“I’ve watched nursing develop into its own profession with its own guidelines and evidence-based practices, and now nurses have a voice at the table for what healthcare will become,” Nolan said.

She’s also watched education change.

“When I was in school, there was no email. We had just started surfing the internet with AOL,” she said. “Now, everything is on the computer.”

However, the technology and simulation experiences have transformed nursing education at UD.

“The simulation experiences are phenomenal,” Nolan said. “I would have given anything to have that opportunity as a student because it gives you a chance to learn in a safe space, and if you make a mistake, you learn from it rather than hurt someone.”  

Nolan still remembers the phenomenal nursing instructors who taught her at UD and hopes her future students remember her in this way.

"Dr. Beaman was my role model and remains my role model. She took us under her wing and educated us, which has been my philosophy throughout my teaching career,” she said. “UD left an imprint on me 30 years ago that I never thought would come full circle.”

Nolan adds Beaman taught her that every day is a learning opportunity for educators.

“As an educator, if you feel you can’t learn from your students, it’s time to retire,” Nolan said. “Students come with a fresh slate; they have no idea, and their questions make you think within yourself.”

She added, “And I think it’s important when I don’t know the answer to a question that they know I don’t know; they need to know I don’t know everything. As a nurse, if I don’t know something, I need to know how to find the answer. They will learn from me that we’re not expected to know everything and that asking questions is OK. If a new nurse goes into practice and is afraid to ask a question, they will make a mistake.”

Her biggest accomplishment in her career, thus far, has been obtaining her doctorate. But she’s also thankful to have a job she loves.  

“Every graduation, when I see students cross-over, and I know I played a part in that, that is very moving for me,” she said. “I don’t feel like I ever go to work. To be a nurse and an educator, that’s a gift of gratitude that’s almost impossible in today’s world.”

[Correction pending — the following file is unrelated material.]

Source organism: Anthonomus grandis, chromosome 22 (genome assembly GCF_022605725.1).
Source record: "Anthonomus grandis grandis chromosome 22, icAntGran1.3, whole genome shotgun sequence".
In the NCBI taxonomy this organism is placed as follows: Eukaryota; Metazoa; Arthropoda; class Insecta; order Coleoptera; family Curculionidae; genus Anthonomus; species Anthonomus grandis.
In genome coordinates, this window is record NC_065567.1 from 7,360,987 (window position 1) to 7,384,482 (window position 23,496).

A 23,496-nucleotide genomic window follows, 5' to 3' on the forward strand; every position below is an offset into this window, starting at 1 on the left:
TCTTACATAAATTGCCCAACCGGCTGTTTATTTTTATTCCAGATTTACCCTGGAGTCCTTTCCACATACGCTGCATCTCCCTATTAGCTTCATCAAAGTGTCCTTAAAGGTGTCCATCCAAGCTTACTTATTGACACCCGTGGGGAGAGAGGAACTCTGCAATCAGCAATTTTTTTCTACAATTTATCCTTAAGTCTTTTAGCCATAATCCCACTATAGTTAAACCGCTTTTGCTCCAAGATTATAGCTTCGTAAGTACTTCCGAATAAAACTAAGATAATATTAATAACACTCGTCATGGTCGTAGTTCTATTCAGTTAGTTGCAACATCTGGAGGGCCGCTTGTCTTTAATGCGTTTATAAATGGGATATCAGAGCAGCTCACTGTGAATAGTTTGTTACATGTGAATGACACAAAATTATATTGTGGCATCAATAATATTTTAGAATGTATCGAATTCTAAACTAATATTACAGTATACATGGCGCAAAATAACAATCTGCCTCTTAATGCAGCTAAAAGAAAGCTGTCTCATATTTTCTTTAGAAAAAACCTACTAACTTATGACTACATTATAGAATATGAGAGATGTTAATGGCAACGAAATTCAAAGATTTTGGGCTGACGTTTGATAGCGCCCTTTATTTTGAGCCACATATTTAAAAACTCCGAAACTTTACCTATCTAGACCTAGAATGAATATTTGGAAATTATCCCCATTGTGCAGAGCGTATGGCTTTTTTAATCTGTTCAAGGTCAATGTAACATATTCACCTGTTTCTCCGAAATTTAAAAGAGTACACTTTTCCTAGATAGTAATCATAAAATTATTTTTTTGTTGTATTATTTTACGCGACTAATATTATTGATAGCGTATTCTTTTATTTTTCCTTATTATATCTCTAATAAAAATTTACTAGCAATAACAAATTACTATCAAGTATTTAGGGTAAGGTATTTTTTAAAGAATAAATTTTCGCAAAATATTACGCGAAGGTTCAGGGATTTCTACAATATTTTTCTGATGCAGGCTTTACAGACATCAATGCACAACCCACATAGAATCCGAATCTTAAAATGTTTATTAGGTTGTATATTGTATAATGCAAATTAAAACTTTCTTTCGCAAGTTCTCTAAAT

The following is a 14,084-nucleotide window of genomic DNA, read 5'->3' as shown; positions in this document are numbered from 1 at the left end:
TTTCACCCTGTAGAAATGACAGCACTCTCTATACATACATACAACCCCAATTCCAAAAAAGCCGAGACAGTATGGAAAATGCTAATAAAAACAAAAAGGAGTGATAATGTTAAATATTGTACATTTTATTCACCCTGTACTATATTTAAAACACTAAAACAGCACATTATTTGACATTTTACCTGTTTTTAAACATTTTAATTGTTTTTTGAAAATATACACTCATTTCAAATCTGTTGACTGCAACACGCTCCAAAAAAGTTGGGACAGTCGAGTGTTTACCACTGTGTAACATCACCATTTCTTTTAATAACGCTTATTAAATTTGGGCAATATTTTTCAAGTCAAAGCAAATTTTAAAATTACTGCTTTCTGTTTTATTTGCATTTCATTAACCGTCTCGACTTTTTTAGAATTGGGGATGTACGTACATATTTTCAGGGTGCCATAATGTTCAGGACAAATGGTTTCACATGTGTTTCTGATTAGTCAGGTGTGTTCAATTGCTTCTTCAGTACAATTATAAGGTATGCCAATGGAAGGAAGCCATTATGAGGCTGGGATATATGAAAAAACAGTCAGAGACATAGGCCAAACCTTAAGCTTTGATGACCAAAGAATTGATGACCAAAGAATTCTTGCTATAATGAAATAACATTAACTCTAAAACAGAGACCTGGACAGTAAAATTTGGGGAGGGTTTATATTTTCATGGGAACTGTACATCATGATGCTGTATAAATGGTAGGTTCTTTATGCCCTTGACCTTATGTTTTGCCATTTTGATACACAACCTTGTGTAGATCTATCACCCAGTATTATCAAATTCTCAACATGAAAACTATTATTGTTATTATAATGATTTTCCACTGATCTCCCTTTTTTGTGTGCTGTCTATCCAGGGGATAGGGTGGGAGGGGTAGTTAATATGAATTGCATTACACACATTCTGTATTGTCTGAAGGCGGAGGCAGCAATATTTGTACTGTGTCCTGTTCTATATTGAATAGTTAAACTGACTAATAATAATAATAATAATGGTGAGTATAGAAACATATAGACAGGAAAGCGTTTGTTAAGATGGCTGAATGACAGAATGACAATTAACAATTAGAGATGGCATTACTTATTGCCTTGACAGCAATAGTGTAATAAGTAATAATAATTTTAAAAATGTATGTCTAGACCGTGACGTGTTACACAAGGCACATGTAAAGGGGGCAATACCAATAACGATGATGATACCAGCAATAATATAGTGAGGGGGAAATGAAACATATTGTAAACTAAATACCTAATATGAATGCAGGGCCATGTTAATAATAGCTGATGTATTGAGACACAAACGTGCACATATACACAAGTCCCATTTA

While at UD, Nolan also hopes to advance her research on compassion fatigue in medical-surgical nursing. She points to a recent American Nurses Association study showing that 40% of nurses leave the practice within two years.

“At that rate, we won’t have nurses, and I can’t help but believe that in nursing school, we’re not already sending them out fatigued and burnt out because nursing school is not easy. We need to make the educational journey less stressful,” said Nolan. “I’m certified in holistic nursing, so we’ve got to find a way to give them that work/life balance at the start of their career, which begins with their first nursing course versus halfway through their career, and they’re leaving because they can’t cope anymore.”

Nolan also hopes to get involved in community healthcare for people experiencing homelessness.

She also serves as the director of program development for the Delaware Nurses Association and was appointed by the governor to serve on the Adult Correctional Healthcare Review Committee.

For fun, Nolan loves being a grandmother to her five grandchildren, ranging in age from 7 weeks to 15 years old. She has two dogs and four cats and is very involved with her church; she loves puzzles and reading fiction.

Dr. Amanda Watson is a new assistant professor in the School of Nursing. (Photo submitted by Amanda Watson)

Amanda Watson

 

Dr. Amanda Watson never imagined she’d become a Certified Nurse Midwife (CNM) when she was an undergraduate student majoring in international relations and women’s studies at San Francisco State University.

“There, I became interested in global healthcare disparities for women. I looked for ways to bridge that gap to increase access to women’s healthcare for underserved and marginalized populations, and midwifery became a field that merged all of my interests together.”